Doctors, drugmakers, regulators and lobbyists pushed high doses of medications that may have been ineffective or at times even lethal on millions of anemic patients over two decades, making upward of $8 billion a year for two companies. “How did this happen?” asks Peter Whoriskey of The Washington Post.
Whoriskey’s article tells a story of how economic incentives drive groups with common financial interests to cooperate spontaneously and possibly without malice in ways that harm large numbers of Americans who are hurt physically (sometimes killed) and financially by professionals whom the victims believed they should have been able to trust.
Through a well-funded research and lobbying campaign, Amgen won far-reaching approvals from the FDA. Both pharmaceutical companies conducted trials that missed the dangers and touted benefits that years later would be deemed unproven. The companies took more than a decade to fulfill their research commitments. And when bureaucrats tried to rein in the largest doses, a high-powered lobbying effort occurred until Congress forced the regulators to let the drugs flow.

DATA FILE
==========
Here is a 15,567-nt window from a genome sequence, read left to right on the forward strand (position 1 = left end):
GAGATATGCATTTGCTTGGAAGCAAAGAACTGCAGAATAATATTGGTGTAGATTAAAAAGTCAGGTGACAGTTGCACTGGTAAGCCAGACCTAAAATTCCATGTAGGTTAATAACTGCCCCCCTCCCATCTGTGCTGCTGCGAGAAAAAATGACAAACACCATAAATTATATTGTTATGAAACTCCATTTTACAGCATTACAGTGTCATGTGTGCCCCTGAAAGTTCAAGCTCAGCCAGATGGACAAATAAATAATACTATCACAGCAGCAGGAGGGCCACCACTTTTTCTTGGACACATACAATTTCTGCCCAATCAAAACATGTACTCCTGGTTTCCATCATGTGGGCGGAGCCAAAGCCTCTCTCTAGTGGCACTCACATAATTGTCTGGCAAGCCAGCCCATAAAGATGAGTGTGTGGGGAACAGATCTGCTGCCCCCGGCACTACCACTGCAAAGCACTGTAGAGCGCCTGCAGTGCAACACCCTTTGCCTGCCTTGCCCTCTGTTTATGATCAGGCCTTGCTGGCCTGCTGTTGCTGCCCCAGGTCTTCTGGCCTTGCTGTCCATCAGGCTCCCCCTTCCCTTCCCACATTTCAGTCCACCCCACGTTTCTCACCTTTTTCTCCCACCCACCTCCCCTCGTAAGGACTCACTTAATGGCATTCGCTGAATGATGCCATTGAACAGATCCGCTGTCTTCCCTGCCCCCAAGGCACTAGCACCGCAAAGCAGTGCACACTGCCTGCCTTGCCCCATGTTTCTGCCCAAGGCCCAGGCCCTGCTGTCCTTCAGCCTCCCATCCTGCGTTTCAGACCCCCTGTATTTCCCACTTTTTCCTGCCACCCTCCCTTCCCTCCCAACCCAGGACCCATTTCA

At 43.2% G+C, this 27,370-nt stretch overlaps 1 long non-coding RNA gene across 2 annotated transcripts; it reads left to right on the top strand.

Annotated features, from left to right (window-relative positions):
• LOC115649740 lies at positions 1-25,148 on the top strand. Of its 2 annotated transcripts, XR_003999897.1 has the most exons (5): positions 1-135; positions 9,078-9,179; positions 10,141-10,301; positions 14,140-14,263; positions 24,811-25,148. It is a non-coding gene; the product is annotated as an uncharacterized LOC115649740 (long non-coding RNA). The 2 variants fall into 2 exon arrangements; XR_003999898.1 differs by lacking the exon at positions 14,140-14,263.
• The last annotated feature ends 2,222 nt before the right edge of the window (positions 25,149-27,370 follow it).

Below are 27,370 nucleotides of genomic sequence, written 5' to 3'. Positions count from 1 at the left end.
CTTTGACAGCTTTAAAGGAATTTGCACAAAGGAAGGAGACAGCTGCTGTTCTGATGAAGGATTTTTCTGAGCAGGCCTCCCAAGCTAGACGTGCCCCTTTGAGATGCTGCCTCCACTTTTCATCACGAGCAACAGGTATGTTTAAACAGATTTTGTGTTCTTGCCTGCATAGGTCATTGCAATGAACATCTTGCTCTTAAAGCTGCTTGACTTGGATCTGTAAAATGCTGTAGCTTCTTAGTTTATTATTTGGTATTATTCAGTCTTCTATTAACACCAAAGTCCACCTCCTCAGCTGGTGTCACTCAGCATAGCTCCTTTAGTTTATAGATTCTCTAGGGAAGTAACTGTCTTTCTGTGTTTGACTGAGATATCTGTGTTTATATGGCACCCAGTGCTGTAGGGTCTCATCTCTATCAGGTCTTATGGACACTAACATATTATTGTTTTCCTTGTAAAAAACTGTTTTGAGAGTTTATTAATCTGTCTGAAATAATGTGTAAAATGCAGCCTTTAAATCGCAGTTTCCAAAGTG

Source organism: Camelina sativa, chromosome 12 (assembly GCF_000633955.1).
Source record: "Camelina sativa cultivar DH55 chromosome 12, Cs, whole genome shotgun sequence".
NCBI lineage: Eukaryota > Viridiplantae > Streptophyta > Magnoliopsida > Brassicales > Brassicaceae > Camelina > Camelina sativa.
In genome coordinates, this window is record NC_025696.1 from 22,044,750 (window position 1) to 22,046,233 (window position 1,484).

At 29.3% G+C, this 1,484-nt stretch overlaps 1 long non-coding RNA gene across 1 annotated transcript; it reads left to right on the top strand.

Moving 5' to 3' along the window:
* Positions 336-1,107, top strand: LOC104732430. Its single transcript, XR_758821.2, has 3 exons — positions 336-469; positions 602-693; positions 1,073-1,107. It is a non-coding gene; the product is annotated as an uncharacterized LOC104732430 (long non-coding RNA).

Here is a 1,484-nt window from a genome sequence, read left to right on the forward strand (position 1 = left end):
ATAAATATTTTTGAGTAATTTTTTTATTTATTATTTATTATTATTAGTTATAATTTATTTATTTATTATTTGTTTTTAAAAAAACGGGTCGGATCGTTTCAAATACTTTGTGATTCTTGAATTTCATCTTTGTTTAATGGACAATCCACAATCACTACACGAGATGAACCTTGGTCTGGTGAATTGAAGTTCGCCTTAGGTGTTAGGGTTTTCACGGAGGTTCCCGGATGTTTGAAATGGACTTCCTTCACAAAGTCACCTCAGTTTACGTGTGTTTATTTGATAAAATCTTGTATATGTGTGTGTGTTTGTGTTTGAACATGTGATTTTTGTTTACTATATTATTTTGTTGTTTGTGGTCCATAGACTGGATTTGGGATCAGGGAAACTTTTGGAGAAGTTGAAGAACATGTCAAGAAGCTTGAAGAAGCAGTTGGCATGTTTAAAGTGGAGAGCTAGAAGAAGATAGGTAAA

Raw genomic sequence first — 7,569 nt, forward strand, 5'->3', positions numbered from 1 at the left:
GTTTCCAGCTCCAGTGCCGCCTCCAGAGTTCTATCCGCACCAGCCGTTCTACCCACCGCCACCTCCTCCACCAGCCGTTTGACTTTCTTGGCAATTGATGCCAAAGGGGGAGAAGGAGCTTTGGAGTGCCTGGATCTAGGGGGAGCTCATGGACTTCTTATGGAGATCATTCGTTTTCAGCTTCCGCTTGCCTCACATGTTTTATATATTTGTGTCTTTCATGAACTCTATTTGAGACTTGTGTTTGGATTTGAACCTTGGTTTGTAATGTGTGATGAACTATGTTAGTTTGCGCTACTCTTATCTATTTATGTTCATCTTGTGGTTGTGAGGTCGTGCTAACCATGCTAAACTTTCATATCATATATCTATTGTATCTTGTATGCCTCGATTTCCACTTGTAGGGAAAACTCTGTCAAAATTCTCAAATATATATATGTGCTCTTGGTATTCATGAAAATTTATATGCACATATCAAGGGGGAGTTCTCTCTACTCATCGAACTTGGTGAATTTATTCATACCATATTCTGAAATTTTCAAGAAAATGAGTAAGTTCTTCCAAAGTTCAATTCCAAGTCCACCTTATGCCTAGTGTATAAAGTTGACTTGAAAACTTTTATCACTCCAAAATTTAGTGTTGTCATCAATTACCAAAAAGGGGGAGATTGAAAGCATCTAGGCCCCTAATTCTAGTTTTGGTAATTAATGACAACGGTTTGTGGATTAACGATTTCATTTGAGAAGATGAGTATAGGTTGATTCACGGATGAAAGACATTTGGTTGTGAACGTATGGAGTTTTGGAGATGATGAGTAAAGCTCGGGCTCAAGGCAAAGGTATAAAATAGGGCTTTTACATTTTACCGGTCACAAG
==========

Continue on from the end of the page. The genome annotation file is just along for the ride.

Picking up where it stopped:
… Americans might like to think that doctors focus on only their health. But physicians and hospitals have to pay the bills, too, and, in some cases, the more they treat a patient, the more they earn. This was especially true in the case of the anemia drugs: The bigger the dose, the more they made.
Unlike medications that a patient picks up at the store, drugs administered by a physician, as these were, can yield a profit for doctors if there is a “spread” — a difference between the price they pay for the drug and the price they charge patients.